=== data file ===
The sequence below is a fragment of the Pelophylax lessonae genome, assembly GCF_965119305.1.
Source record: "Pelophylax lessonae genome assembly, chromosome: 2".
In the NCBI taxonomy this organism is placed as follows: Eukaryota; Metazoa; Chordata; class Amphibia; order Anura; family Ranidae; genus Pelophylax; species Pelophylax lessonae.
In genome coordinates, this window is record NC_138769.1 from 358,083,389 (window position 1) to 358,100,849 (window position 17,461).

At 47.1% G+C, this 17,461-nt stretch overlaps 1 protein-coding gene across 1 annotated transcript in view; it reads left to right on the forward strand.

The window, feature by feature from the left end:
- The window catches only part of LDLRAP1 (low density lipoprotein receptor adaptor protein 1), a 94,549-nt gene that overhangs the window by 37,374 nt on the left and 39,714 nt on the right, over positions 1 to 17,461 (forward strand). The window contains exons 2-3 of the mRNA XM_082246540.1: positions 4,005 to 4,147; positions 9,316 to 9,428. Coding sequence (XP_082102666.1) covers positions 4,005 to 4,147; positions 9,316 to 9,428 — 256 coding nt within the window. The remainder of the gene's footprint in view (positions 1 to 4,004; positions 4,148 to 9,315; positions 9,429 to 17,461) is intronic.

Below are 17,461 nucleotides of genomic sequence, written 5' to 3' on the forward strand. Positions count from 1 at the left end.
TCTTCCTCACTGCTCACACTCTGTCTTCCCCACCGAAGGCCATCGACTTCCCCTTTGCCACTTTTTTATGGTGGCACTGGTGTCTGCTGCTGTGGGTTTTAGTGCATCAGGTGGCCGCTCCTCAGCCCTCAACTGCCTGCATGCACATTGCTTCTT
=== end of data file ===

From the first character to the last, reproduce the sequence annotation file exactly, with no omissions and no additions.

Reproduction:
The sequence below is a fragment of the Pelophylax lessonae genome, assembly GCF_965119305.1.
Source record: "Pelophylax lessonae genome assembly, chromosome: 2".
In the NCBI taxonomy this organism is placed as follows: Eukaryota; Metazoa; Chordata; class Amphibia; order Anura; family Ranidae; genus Pelophylax; species Pelophylax lessonae.
In genome coordinates, this window is record NC_138769.1 from 358,083,389 (window position 1) to 358,100,849 (window position 17,461).

At 47.1% G+C, this 17,461-nt stretch overlaps 1 protein-coding gene across 1 annotated transcript in view; it reads left to right on the forward strand.

The window, feature by feature from the left end:
- The window catches only part of LDLRAP1 (low density lipoprotein receptor adaptor protein 1), a 94,549-nt gene that overhangs the window by 37,374 nt on the left and 39,714 nt on the right, over positions 1 to 17,461 (forward strand). The window contains exons 2-3 of the mRNA XM_082246540.1: positions 4,005 to 4,147; positions 9,316 to 9,428. Coding sequence (XP_082102666.1) covers positions 4,005 to 4,147; positions 9,316 to 9,428 — 256 coding nt within the window. The remainder of the gene's footprint in view (positions 1 to 4,004; positions 4,148 to 9,315; positions 9,429 to 17,461) is intronic.

Below are 17,461 nucleotides of genomic sequence, written 5' to 3' on the forward strand. Positions count from 1 at the left end.
TCTTCCTCACTGCTCACACTCTGTCTTCCCCACCGAAGGCCATCGACTTCCCCTTTGCCACTTTTTTATGGTGGCACTGGTGTCTGCTGCTGTGGGTTTTAGTGCATCAGGTGGCCGCTCCTCAGCCCTCAACTGCCTGCATGCACATTGCTTCTT